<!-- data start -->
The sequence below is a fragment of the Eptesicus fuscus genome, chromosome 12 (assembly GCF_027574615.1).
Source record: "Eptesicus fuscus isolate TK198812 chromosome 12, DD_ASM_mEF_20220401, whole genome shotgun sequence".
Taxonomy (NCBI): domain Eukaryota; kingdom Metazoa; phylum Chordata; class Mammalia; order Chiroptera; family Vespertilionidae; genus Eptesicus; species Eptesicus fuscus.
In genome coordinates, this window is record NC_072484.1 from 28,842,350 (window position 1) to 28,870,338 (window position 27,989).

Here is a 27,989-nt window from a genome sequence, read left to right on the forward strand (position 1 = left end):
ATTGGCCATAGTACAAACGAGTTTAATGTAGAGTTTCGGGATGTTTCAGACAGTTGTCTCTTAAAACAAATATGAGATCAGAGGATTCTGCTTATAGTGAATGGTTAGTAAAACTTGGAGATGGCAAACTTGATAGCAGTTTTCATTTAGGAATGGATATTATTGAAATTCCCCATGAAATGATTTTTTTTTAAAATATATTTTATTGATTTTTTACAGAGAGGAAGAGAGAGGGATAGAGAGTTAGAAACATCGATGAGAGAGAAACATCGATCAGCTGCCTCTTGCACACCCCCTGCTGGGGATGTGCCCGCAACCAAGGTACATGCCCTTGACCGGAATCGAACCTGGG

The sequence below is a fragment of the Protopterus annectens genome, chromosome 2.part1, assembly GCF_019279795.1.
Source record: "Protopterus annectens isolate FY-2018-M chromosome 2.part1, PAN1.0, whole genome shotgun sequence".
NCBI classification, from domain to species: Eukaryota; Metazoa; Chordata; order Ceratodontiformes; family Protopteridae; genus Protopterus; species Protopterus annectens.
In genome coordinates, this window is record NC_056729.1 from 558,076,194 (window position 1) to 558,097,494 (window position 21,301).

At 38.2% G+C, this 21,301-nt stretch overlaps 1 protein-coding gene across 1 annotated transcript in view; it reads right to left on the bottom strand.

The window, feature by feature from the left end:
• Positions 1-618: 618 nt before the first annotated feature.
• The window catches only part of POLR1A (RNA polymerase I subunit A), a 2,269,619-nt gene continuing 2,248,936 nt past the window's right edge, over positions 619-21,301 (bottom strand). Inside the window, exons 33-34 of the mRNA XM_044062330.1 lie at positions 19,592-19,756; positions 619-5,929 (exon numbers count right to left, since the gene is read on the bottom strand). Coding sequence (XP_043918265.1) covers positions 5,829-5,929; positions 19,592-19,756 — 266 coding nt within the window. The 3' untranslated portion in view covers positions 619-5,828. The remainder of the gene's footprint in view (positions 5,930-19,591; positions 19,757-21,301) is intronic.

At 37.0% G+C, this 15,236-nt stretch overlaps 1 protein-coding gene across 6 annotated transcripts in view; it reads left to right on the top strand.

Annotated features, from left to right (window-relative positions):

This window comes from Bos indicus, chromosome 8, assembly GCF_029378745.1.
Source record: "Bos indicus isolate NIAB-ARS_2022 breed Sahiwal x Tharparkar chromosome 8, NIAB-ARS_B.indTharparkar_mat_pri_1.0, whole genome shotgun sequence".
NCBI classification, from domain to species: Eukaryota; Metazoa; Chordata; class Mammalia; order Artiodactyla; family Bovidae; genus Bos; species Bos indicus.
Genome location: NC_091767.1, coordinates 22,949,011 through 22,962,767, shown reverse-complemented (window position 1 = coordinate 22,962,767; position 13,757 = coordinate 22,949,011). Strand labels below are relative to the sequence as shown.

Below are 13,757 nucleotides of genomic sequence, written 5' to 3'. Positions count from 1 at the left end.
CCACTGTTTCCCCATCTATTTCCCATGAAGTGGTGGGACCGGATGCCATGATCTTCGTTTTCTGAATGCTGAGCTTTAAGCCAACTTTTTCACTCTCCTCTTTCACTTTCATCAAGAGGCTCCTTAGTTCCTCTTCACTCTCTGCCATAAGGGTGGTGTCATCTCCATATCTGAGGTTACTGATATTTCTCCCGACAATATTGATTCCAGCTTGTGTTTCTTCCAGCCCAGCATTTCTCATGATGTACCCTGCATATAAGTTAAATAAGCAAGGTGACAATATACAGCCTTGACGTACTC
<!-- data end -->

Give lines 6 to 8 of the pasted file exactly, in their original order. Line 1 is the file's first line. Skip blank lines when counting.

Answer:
ATTGGCCATAGTACAAACGAGTTTAATGTAGAGTTTCGGGATGTTTCAGACAGTTGTCTCTTAAAACAAATATGAGATCAGAGGATTCTGCTTATAGTGAATGGTTAGTAAAACTTGGAGATGGCAAACTTGATAGCAGTTTTCATTTAGGAATGGATATTATTGAAATTCCCCATGAAATGATTTTTTTTTAAAATATATTTTATTGATTTTTTACAGAGAGGAAGAGAGAGGGATAGAGAGTTAGAAACATCGATGAGAGAGAAACATCGATCAGCTGCCTCTTGCACACCCCCTGCTGGGGATGTGCCCGCAACCAAGGTACATGCCCTTGACCGGAATCGAACCTGGG

The sequence below is a fragment of the Protopterus annectens genome, chromosome 2.part1, assembly GCF_019279795.1.
Source record: "Protopterus annectens isolate FY-2018-M chromosome 2.part1, PAN1.0, whole genome shotgun sequence".